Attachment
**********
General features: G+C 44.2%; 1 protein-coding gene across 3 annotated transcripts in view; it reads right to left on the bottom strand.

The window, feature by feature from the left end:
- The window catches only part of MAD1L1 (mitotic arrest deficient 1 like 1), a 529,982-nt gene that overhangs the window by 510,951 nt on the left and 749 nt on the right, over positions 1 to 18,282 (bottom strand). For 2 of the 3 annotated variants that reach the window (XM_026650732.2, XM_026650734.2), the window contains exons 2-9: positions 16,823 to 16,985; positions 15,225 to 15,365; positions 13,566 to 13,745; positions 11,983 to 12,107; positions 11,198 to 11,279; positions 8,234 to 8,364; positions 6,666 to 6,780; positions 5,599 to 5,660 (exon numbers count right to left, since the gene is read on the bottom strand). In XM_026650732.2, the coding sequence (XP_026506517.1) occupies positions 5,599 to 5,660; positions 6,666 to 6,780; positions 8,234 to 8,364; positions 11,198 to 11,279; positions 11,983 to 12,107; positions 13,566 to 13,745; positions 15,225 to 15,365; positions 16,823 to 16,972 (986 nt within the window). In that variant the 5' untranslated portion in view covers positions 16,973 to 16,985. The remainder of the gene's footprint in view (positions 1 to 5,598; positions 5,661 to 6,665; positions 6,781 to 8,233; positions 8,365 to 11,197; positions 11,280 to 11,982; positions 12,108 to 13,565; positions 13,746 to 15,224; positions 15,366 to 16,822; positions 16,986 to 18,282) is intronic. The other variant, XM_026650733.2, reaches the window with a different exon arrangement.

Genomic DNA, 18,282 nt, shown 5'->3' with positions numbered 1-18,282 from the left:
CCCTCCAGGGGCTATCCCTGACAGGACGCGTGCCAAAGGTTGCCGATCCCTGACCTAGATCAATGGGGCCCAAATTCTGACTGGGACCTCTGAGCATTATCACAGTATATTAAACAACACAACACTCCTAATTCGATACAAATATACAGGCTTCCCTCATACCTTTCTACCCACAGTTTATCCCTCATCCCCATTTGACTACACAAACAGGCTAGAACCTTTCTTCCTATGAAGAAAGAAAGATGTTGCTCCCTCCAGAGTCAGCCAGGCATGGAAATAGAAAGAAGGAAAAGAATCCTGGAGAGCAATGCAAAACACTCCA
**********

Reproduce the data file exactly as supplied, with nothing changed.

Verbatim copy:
General features: G+C 44.2%; 1 protein-coding gene across 3 annotated transcripts in view; it reads right to left on the bottom strand.

The window, feature by feature from the left end:
- The window catches only part of MAD1L1 (mitotic arrest deficient 1 like 1), a 529,982-nt gene that overhangs the window by 510,951 nt on the left and 749 nt on the right, over positions 1 to 18,282 (bottom strand). For 2 of the 3 annotated variants that reach the window (XM_026650732.2, XM_026650734.2), the window contains exons 2-9: positions 16,823 to 16,985; positions 15,225 to 15,365; positions 13,566 to 13,745; positions 11,983 to 12,107; positions 11,198 to 11,279; positions 8,234 to 8,364; positions 6,666 to 6,780; positions 5,599 to 5,660 (exon numbers count right to left, since the gene is read on the bottom strand). In XM_026650732.2, the coding sequence (XP_026506517.1) occupies positions 5,599 to 5,660; positions 6,666 to 6,780; positions 8,234 to 8,364; positions 11,198 to 11,279; positions 11,983 to 12,107; positions 13,566 to 13,745; positions 15,225 to 15,365; positions 16,823 to 16,972 (986 nt within the window). In that variant the 5' untranslated portion in view covers positions 16,973 to 16,985. The remainder of the gene's footprint in view (positions 1 to 5,598; positions 5,661 to 6,665; positions 6,781 to 8,233; positions 8,365 to 11,197; positions 11,280 to 11,982; positions 12,108 to 13,565; positions 13,746 to 15,224; positions 15,366 to 16,822; positions 16,986 to 18,282) is intronic. The other variant, XM_026650733.2, reaches the window with a different exon arrangement.

Genomic DNA, 18,282 nt, shown 5'->3' with positions numbered 1-18,282 from the left:
CCCTCCAGGGGCTATCCCTGACAGGACGCGTGCCAAAGGTTGCCGATCCCTGACCTAGATCAATGGGGCCCAAATTCTGACTGGGACCTCTGAGCATTATCACAGTATATTAAACAACACAACACTCCTAATTCGATACAAATATACAGGCTTCCCTCATACCTTTCTACCCACAGTTTATCCCTCATCCCCATTTGACTACACAAACAGGCTAGAACCTTTCTTCCTATGAAGAAAGAAAGATGTTGCTCCCTCCAGAGTCAGCCAGGCATGGAAATAGAAAGAAGGAAAAGAATCCTGGAGAGCAATGCAAAACACTCCA